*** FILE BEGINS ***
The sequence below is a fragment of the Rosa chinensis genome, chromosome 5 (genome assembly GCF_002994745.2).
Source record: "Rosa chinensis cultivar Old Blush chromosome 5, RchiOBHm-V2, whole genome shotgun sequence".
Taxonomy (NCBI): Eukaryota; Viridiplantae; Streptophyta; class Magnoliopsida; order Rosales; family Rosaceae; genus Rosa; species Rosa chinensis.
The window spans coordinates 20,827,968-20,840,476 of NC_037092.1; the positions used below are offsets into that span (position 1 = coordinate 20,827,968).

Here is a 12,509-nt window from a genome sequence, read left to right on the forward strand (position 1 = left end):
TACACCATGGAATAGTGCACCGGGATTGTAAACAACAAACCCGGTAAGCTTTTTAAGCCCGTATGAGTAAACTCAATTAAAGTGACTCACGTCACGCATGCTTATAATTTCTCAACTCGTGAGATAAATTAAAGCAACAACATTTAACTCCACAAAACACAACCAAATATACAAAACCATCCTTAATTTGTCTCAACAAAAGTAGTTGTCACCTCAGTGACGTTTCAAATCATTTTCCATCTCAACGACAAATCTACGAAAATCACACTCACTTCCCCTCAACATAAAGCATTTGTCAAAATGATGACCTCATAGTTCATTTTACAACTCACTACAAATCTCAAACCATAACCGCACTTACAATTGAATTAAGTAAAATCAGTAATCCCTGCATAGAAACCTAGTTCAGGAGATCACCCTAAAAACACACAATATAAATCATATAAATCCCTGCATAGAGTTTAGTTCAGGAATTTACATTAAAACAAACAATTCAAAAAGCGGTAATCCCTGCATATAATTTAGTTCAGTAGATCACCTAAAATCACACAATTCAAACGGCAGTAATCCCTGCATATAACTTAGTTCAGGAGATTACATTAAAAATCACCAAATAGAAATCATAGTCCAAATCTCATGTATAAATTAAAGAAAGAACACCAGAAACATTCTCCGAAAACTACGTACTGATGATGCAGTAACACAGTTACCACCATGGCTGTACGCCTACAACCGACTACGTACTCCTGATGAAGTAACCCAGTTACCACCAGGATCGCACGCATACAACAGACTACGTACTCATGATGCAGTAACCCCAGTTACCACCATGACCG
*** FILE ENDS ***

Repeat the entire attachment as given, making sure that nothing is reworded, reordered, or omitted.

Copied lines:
The sequence below is a fragment of the Rosa chinensis genome, chromosome 5 (genome assembly GCF_002994745.2).
Source record: "Rosa chinensis cultivar Old Blush chromosome 5, RchiOBHm-V2, whole genome shotgun sequence".
Taxonomy (NCBI): Eukaryota; Viridiplantae; Streptophyta; class Magnoliopsida; order Rosales; family Rosaceae; genus Rosa; species Rosa chinensis.
The window spans coordinates 20,827,968-20,840,476 of NC_037092.1; the positions used below are offsets into that span (position 1 = coordinate 20,827,968).

Here is a 12,509-nt window from a genome sequence, read left to right on the forward strand (position 1 = left end):
TACACCATGGAATAGTGCACCGGGATTGTAAACAACAAACCCGGTAAGCTTTTTAAGCCCGTATGAGTAAACTCAATTAAAGTGACTCACGTCACGCATGCTTATAATTTCTCAACTCGTGAGATAAATTAAAGCAACAACATTTAACTCCACAAAACACAACCAAATATACAAAACCATCCTTAATTTGTCTCAACAAAAGTAGTTGTCACCTCAGTGACGTTTCAAATCATTTTCCATCTCAACGACAAATCTACGAAAATCACACTCACTTCCCCTCAACATAAAGCATTTGTCAAAATGATGACCTCATAGTTCATTTTACAACTCACTACAAATCTCAAACCATAACCGCACTTACAATTGAATTAAGTAAAATCAGTAATCCCTGCATAGAAACCTAGTTCAGGAGATCACCCTAAAAACACACAATATAAATCATATAAATCCCTGCATAGAGTTTAGTTCAGGAATTTACATTAAAACAAACAATTCAAAAAGCGGTAATCCCTGCATATAATTTAGTTCAGTAGATCACCTAAAATCACACAATTCAAACGGCAGTAATCCCTGCATATAACTTAGTTCAGGAGATTACATTAAAAATCACCAAATAGAAATCATAGTCCAAATCTCATGTATAAATTAAAGAAAGAACACCAGAAACATTCTCCGAAAACTACGTACTGATGATGCAGTAACACAGTTACCACCATGGCTGTACGCCTACAACCGACTACGTACTCCTGATGAAGTAACCCAGTTACCACCAGGATCGCACGCATACAACAGACTACGTACTCATGATGCAGTAACCCCAGTTACCACCATGACCG